Friday, August 4, 2023

Inflation & Empire Links

  • OK, @elonmusk is definitely the most powerful American oligarch. The superstar firm dilemma is especially pronounced wrt his empire: he controls the central global social media platform; Tesla is the only viable competitor of BYD; SpaceX has a virtual monopoly on satellites; and Starshield may be the only solution to the military problem posed by Chinese ASAT capabilities. What an extraordinary concentration of power! [Policy Tensor]
  • Rather than inflation due to a shortage of labor, what we are seeing today is inflation mostly due to an acute shortage of physical capacity. US consumption and inflation are tightly linked to the constraints stemming from plant and equipment, which are often primarily located or manufactured overseas and subject to their own logistics constraints. If either of these become impaired, there is little ability to meet demand by redirecting production to domestic capacity. However, this shortage of physical capacity is not wholly the product of mistaken actors. Instead, the decision to run down physical capacity was often an understandable and locally rational response to persistent demand shortfalls. We walk through three industries—all of which are disproportionately responsible for current inflationary pressure and representative of real production constraints—to show how price and production crashes led to a situation of long-run underinvestment in productive capacity. Such crashes inadvertently created the conditions that currently constrain production and thereby explain the bulk of realized inflation. [Employ America]
  • An alternative policy path, of course, with less inflation taxation, would be for the government to decide to reduce fiscal deficits and thereby avoid the need for rising inflation and its adverse consequences for the banking system. This may be a hard policy to enact, however, given that the main contributors to future deficits are large Medicare and Social Security entitlement payments. Also, defense spending seems likely to rise as the result of increasing geopolitical risks related to China. Increased income taxation is another alternative, but this too may be unlikely, not only because of the lack of political consensus about taxation but also because it would reduce growth in income, which would partly offset any deficit reduction coming from projected increases in the ratio of taxes to income. Ultimately, it seems likely that the US will either have to decide to rein in entitlements or risk a future of significantly higher inflation and financial backwardness. [Federal Reserve Bank of St. Louis]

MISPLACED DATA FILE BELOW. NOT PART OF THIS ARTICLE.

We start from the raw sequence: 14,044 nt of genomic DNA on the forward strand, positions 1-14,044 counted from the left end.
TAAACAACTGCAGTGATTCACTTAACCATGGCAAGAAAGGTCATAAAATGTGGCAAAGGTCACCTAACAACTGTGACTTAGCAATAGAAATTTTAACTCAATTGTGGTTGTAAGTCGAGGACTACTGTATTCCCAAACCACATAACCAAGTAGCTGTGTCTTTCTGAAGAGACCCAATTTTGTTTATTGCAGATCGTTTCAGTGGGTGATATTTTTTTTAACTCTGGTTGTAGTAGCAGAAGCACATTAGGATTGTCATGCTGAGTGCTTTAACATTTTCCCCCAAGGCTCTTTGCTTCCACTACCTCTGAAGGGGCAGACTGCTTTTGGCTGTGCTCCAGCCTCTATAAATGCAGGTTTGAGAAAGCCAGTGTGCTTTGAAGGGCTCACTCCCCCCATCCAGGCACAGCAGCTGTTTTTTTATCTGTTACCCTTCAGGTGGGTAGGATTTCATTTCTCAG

• A fiscal point of view isn’t encouraging about the future, however. Inflation is easing but remains high. The U.S. is running a scandalous $1.5 trillion deficit with unemployment at 3.6% and no temporary crisis justifying such huge borrowing. Unfunded entitlements loom over any plan for sustainable government finances. The Congressional Budget Office projects constantly growing deficits, and even its warnings assume nothing bad happens to drive another bout of borrowing. Do people believe that the U.S. now can raise future taxes over spending by $1.5 trillion a year to finance new debt without more inflation? When the next crisis comes and Washington wants to borrow, say, $10 trillion for more bailouts, stimulus, transfers and perhaps a real war, will markets have faith that the U.S. can repay that additional debt? If not, another cycle of inflation will surely erupt, no matter what the Fed does with interest rates. [WSJ]
  • A defeated army and a broken one are two different things. An army merely defeated in battle can often make successful withdrawals, reform itself, and reconstitute its strength—as Rome did after its humiliation at Cannae, eventually destroying its great rival, Carthage. But when whole armies break, when they lose their will to fight, the whole nation can likewise break. That is what happened to the great empires in World War I. It is also the fate awaiting the Ukrainian army. [Compact]